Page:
The Little Foxes Review – At the Henhouse

Jocelyn Towne as Birdie and Deborah Puette as Regina in THE LITTLE FOXES - Photo by Geoffrey Wade Photography
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Playwright Lillian Hellman created a classic of twentieth century drama while quietly hurling rocks at her forbears in a play allegedly drawn from the avaricious and plain vicious personalities of her Alabama relatives, the Marx and Newhouse families. Interestingly, the title of the play, suggested by Dorothy Parker, comes from the Bible. As the Song of Solomon, Chapter 2, Verse 15 opines, “Take us the foxes, the little foxes, that spoil the vines: for our vines have tender grapes.” These “little foxes,” the Hubbard brothers, Benjamin (Mike McShane) and Oscar (Rob Nagle), and their sister Regina Hubbard Giddens (Deborah Puette) are truly a hazard to anyone unlucky enough to be in their sphere of influence.

Jocelyn Towne, Rob Nagle, Deborah Puette, and Mike McShane – Photo by Geoffrey Wade Photography

Set in Alabama in 1900, THE LITTLE FOXES wages a war of values between Southern aristocracy and Northern pragmatism as the Hubbards try to survive and thrive following the Civil War. THE LITTLE FOXES also suggests the fallout from some accepted beliefs of the time. Since only sons were considered legal heirs, Benjamin and Oscar inherited their father’s considerable wealth and built that nest egg into two separate and formidable fortunes. Unfortunately, their sister, as a female, was cut out of the will and so had to make her own way. In her day and age, that meant marriage; and Regina charms and weds Horace Giddens (John De Mita) – a man she does not respect or love. The effect of her enforced subservience and second-class options leaves Regina a bitter and conniving individual.

John DeMita and Judy Louise Johnson – Photo by Geoffrey Wade Photography

But Regina is not the only woman for whom marriage proves to be a trap. Oscar’s wife Birdie (Jocelyn Towne), wed for her family’s plantation and cotton fields, is a timid and abused wife who has turned to alcohol to cope. Even her oily son Leo (Calvin Picou) is a disappointment, proving the adage that an acorn does not fall far from the paternal tree. When an arranged marriage is proposed between first cousins Leo Hubbard and Alexandra Giddens (Kristin Couture) in order to consolidate the family fortunes, Birdie – who adores the Giddens daughter – is beside herself.

Calvin Picou and Rob Nagle – Photo by Geoffrey Wade Photography

As THE LITTLE FOXES opens, the greedy Hubbard brothers have a scheme in mind to multiply their fortunes which entails the very profitable enterprise of bringing together their cotton fields and the cotton gins manufactured in the North by William Marshall (Timothy Adam Venable). They need only $75,000 (equivalent to approximately two million bucks in today’s market) to seal the deal. Where to get the cash? As Regina works desperately to manipulate her very ill, wheelchair-bound husband into forking over the needed cash, her hopes and dreams for the future begin to take form.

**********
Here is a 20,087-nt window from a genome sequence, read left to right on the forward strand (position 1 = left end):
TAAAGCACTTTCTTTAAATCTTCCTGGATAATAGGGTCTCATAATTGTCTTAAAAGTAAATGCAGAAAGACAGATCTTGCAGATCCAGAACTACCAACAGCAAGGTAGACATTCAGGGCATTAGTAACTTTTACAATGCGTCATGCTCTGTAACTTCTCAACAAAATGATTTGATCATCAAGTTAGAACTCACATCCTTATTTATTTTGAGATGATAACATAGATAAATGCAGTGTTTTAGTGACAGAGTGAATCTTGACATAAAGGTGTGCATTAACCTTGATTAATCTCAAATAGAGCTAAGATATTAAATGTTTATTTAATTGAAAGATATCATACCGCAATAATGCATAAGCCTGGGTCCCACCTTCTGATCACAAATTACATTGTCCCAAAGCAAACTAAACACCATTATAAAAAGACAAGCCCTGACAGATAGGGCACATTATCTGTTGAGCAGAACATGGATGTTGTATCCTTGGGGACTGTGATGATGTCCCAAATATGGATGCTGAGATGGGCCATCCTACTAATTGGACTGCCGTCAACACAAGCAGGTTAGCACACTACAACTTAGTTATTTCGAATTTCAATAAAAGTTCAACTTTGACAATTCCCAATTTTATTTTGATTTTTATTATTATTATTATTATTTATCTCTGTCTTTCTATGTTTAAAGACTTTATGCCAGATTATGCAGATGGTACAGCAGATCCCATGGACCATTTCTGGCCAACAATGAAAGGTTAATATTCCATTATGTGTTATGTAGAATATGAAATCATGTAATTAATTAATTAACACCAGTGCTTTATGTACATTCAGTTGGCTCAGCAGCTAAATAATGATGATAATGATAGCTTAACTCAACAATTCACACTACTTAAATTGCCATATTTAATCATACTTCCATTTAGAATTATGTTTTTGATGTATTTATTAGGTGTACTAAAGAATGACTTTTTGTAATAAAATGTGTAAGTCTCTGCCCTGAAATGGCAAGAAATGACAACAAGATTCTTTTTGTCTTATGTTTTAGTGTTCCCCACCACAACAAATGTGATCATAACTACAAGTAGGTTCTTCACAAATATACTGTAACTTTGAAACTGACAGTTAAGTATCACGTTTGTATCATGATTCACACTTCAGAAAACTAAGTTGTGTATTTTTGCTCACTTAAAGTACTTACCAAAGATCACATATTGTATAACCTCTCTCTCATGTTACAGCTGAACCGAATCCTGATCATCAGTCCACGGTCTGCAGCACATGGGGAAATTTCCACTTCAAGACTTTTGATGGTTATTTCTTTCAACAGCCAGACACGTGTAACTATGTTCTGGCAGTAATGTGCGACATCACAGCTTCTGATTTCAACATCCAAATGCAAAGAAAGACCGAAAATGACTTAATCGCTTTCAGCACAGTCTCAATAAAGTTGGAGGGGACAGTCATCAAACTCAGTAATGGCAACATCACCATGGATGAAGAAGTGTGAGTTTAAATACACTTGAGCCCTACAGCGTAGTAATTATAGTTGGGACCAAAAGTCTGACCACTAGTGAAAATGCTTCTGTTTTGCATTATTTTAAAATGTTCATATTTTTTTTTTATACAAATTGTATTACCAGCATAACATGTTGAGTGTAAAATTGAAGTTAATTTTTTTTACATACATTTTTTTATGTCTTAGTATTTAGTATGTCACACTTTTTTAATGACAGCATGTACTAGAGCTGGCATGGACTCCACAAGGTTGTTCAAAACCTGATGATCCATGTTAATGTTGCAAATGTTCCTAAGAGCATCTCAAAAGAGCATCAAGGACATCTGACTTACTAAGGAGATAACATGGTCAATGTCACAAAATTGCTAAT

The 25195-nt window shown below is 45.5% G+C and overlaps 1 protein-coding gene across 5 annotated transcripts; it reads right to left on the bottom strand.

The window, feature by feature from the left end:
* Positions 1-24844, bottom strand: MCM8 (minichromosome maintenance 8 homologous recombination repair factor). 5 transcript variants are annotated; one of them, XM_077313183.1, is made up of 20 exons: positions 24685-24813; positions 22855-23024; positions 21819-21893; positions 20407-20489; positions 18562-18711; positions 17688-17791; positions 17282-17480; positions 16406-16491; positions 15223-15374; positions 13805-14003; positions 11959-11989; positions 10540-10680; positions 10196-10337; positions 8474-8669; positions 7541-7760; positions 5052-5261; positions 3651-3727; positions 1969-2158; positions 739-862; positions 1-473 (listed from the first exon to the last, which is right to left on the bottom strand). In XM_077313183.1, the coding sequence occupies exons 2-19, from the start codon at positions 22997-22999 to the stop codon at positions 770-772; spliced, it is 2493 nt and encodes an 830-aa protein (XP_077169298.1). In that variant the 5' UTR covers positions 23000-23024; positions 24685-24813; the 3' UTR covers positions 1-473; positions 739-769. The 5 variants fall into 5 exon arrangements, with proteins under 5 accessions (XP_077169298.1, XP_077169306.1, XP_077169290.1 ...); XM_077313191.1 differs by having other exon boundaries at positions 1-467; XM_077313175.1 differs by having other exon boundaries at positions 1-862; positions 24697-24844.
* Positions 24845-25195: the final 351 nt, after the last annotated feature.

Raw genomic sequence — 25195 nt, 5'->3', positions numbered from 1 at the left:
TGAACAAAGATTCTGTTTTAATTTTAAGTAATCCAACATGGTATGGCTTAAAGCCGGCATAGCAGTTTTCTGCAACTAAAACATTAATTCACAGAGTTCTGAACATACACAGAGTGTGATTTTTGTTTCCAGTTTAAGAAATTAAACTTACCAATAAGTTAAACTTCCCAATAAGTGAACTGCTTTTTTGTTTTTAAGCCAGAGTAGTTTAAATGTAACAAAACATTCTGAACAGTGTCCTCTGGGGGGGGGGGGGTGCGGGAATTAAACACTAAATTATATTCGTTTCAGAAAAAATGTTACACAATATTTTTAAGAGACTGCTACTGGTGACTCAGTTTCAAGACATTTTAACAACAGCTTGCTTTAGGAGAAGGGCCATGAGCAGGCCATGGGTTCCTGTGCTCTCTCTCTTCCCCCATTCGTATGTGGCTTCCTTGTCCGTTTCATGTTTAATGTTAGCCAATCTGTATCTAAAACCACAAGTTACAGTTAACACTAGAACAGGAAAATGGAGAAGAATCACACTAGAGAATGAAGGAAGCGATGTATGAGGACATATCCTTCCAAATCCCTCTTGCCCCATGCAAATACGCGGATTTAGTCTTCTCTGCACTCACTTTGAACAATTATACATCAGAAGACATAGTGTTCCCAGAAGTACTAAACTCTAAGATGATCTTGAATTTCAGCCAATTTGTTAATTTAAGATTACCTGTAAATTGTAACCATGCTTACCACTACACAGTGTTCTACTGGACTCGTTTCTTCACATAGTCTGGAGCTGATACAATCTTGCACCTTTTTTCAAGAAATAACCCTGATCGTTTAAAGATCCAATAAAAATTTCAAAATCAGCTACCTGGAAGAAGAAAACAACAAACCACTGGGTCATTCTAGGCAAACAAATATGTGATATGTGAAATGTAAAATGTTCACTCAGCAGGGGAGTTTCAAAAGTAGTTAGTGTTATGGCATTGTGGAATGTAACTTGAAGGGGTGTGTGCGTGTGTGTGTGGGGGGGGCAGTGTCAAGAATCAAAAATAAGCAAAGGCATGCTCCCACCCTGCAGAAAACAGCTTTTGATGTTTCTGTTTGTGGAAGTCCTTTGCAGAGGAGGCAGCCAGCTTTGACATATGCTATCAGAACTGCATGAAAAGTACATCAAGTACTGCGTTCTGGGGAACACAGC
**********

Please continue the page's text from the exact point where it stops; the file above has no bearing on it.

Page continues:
Rob Nagle, Deborah Puette, Timothy Adam Venable, Mike McShane, Calvin Picou, and Jocelyn Towne – Photo by Geoffrey Wade Photography

THE LITTLE FOXES is a tale of tarnished dreams, blackmail, evil deeds, family abuse, fallen aristocracy, all the things that make these characters so interesting – especially Regina, who will do anything to get what she wants. The world is changing rapidly, and “the little foxes” plan to change with it. As Northern capitalism inundates the South, Benjamin Hubbard remarks, “There are hundreds of Hubbards sitting in rooms like this throughout the country. All their names aren’t Hubbard, but they are all Hubbards and they will own this country someday.” Prophetic words indeed.

Deborah Puette, Jocelyn Towne, and Rob Nagle – Photo by Geoffrey Wade Photography

In addition to the noteworthy skills of director Cameron Watson and the brilliant portrayals by these absorbing characters – each trapped in his own little cocoon – John Iacovelli’s elegant scenic design deserves special notice. Terri A. Lewis’ exquisite costume design also lures the audience into this moment in history. Not only is THE LITTLE FOXES a fascinating study of a time gone by whose characters may find clones in today’s world – but also the entire production is a treat to the eyes.

Timothy Adam Venable and Deborah Puette – Photo by Geoffrey Wade Photography


THE LITTLE FOXES runs through December 10, 2018, with performances at 8 p.m. on Fridays, Saturdays, and Mondays and at 2 p.m. on Sundays. The Kiki and David Gindler Performing Arts Center is located at 110 East Broadway, Glendale, CA 91205. Tickets are $35. For information and reservations, call 818-0506-1983 or go online.


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